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  4. Thank you for your lovely Easter post. We display an ostrich and emu egg as well. I had a neighbor who raised emus and I was fortunate to hold an egg (with two hands) as the chick cracked through.

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    1. Happy Easter JW! Yes, how fortunate that you had the opportunity to welcome a new emu chick into the world. That must have been a marvelous experience for you. They are truly amazing birds with funny little faces (maybe not so little come to think of it).

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  5. Hello!
    What an intriguing egg collection and what fun it must have been to have hunted for them in the garden. As you say, surely this would be a great game for adults and children alike.

    Easter is such a wonderful time filled with such hope and promise for the coming year. Your garden is looking delightful and it is so inspiring seeing the first brave shoots of new plants thrusting through the earth. At long last Winter does seem to be over.

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    1. Hello Jane and Lance,

      I have a couple more eggs I did not include in the egg hunt due to their diminutive size. I have an idea for those for next year though.

      Our winter was gone before we knew it around these parts Spring arrived in late December when the first of the narcissi were in bloom woul you believe!

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  6. I did a little volunteer project for our local zoo years ago, and in return, was given an emu egg. it was the most amazing colour, not quite black, not quite teal. It felt like porcelain and was quite thick. I gave a friend as an ostrich egg for a present... i figured that it was something she didn't have!

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    1. I would love an ostrich egg for my collection! How fortunate your friend is to have received such a lovely gift from you. I believe they are even larger than the rhea eggs in my post.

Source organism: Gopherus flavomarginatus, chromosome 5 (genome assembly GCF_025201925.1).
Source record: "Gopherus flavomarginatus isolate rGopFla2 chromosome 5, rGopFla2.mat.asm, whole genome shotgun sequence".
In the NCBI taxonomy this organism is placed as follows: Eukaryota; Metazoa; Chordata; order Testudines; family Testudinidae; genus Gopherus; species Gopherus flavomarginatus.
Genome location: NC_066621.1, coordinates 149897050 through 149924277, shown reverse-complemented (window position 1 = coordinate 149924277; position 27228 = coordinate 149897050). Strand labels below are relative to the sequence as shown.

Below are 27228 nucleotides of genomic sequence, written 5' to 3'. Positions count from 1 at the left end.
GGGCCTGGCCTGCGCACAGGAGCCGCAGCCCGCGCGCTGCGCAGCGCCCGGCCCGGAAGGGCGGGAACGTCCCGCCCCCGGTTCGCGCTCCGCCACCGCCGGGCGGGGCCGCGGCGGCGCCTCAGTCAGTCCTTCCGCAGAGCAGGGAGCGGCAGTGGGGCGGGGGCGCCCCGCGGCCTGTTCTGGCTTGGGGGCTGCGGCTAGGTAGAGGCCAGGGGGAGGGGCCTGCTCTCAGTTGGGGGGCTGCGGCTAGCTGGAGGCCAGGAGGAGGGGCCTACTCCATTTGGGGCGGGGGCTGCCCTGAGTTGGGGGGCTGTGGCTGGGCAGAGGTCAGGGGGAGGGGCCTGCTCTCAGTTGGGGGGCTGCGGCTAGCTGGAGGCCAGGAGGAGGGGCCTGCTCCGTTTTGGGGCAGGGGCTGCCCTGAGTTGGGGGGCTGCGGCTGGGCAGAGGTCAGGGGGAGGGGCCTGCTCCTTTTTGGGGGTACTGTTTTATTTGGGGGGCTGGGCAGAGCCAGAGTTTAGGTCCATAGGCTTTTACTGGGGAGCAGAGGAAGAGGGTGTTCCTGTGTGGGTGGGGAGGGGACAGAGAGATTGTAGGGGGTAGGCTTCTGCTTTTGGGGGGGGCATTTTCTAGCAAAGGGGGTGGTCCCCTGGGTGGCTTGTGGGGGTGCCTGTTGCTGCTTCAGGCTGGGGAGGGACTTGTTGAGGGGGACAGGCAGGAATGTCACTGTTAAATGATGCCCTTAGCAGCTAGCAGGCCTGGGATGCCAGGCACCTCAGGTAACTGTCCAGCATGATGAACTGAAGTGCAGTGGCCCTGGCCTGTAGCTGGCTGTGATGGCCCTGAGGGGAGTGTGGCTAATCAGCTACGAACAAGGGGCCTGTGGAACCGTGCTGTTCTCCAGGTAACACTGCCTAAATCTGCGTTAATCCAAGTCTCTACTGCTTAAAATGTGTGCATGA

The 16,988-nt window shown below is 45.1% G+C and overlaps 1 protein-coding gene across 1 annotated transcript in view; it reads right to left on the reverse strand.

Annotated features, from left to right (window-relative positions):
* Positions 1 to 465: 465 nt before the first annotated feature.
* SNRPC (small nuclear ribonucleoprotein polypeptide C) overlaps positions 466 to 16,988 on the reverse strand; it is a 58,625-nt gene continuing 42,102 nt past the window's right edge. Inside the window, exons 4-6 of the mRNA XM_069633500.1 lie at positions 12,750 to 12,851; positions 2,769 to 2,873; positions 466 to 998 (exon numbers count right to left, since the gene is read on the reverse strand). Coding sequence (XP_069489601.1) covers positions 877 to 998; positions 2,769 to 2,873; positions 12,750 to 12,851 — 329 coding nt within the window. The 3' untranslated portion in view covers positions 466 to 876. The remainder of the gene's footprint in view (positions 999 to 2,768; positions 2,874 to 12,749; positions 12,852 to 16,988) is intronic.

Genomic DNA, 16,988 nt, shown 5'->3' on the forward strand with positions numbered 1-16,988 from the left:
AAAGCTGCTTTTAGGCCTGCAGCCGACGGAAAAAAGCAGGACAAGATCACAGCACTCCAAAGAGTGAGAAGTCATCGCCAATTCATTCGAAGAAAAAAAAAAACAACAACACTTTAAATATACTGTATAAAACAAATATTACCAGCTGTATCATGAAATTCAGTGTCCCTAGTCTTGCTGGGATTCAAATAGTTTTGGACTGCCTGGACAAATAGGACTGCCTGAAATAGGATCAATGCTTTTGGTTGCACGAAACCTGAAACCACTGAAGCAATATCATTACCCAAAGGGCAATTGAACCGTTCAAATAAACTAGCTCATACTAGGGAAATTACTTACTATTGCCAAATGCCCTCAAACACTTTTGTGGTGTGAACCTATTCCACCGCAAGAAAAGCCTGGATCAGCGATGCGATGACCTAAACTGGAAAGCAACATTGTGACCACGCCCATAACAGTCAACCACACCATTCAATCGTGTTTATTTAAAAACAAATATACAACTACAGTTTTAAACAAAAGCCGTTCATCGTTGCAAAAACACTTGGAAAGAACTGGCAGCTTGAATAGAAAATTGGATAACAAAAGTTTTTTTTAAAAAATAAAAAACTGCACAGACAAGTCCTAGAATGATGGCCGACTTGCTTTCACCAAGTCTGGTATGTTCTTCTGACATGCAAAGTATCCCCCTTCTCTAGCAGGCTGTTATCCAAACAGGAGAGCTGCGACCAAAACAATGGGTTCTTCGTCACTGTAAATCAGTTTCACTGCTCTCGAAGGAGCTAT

As you say, the emu egg is of a color almost undefinable. Is it black, is it teal?. Someone needs to come up with a name for a new color to describe it. Pantone should get right on the job!

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  7. Those are beautiful, what a clever idea! Hope you had a lovely Easter.

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    1. Thank you ELS. I hope you and the bots did too.

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  8. I have only learned to appreciate real eggs in the past year or so. My wonderful neighbor gives me some from her chickens and they are the most lovely shades of cream, white,blue and sage. I am always reluctant to eat them because they are so lovely clustered in a bowl.
    how green and lush your Easter time garden looks.

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    1. Hello Bebe,

      Oh yes, real eggs, delish! What wonderful neighbors you have to share their bounty with you.

      Occasionally, we are the happy recipients of fresh eggs from a friend's chickens and there really is nothing else quite like them. Their yolks are the deepest orange and put all other eggs into the anemic zone.